Let’s generalize Schur’s lemma: let M be a finite direct product of simple R-submodules. So M \cong \bigoplus_{i=1}^k M_i^{n_i}, where each M_i is a simple R-module and M_i \ncong M_j for all i \neq j. Therefore, by Example 6 and Theorem 1, \text{End}_R(M) \cong \bigoplus_{i=1}^k \mathbb{M}_{n_i}(D_i), where D_i = \text{End}_R(M_i) is a division ring by Schur’s lemma. An important special case is when R is a semisimple ring. (Note that simple submodules of a ring are exactly minimal left ideals of that ring.)

Theorem 2. (Artin-Wedderburn) Let R be a semisimple ring. There exist a positive integer k and division rings D_i, \ 1 \leq i \leq , such that R \cong \bigoplus_{i=1}^k \mathbb{M}_{n_i}(D_i).

 Proof. Obvious, by Example 1 and the above discussion. \Box

Some applications of Theorem 2.

1. A commutative semisimple ring is a finite direct product of fields.

2. A reduced semisimple ring is a finite direct product of division rings.

3. A finite reduced ring is a finite direct product of finite fields.

Let k be a field or \mathbb{Z} and G_1,G_2 two groups. It is clear that if G_1 \cong G_2, then k[G_1] \cong k[G_2], as k algebras. The group ring isomorphism problem is this question that whether or not k[G_1] \cong k[G_2], as k algebras, implies G_1 \cong G_2. Another version of the group ring isomorphism problem is this: given a group G_1 and a field k find all groups G_2 such that k[G_1] \cong k[G_2], as k algebras. These questions have been answered in special cases only. For example, an old result due to Perlis and Walker states that if G_1,G_2 are finite abelian groups and \mathbb{Q}[G_1] \cong \mathbb{Q}[G_2], as \mathbb{Q} algebras, then G_1 \cong G_2. In 2001 Hertweek found two non-isomorphic groups G_1, G_2 of order 2^{21}97^{28} such that \mathbb{Z}[G_1] \cong \mathbb{Z}[G_2].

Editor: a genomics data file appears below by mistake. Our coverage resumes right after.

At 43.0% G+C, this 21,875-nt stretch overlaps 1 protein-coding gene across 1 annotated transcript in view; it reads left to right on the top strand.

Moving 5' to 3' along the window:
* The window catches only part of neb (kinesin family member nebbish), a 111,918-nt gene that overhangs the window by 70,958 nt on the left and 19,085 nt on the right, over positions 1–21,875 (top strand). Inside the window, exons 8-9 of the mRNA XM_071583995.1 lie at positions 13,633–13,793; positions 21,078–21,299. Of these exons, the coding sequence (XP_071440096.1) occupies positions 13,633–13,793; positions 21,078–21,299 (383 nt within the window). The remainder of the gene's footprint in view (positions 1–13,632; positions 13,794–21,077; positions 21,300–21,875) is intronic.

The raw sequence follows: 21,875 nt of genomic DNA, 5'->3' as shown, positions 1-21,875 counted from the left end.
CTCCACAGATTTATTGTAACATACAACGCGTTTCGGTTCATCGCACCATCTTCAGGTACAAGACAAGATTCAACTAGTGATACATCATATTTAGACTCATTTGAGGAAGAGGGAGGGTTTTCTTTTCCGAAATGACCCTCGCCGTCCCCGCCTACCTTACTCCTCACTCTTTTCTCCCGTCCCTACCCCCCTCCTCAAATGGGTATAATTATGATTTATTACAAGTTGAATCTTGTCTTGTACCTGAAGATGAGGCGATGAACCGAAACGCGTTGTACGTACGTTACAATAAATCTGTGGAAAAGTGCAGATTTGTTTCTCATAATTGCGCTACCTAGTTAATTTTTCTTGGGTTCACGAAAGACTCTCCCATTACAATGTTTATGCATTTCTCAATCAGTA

For now, we’ll only show that it is possible to have k[G_1] \cong k[G_2] and G_1 \ncong G_2:

Theorem. If G_1, G_2 are two finite abelian groups of order n, then \mathbb{C}[G_1] \cong \mathbb{C}[G_2] \cong \mathbb{C}^n as \mathbb{C}-algebras.

Proof. We have already seen in this post that J(\mathbb{C}[G])=(0) for any group G. So if G is a finite abelian group of order n, then \mathbb{C}[G] is a commutative semisimple algebra. Thus, since \mathbb{C} is algebraically closed, the Wedderburn-Artin theorem gives us \mathbb{C}[G] \cong \mathbb{C}^n as \mathbb{C}-algebras. \Box

Example. Let G_1 be the Klein four-group and let G_2 be the cyclic group of order four. Then G_1 \ncong G_2 but, by the theorem, \mathbb{C}[G_1] \cong \mathbb{C}[G_2] \cong \mathbb{C}^4 as \mathbb{C}-algebras.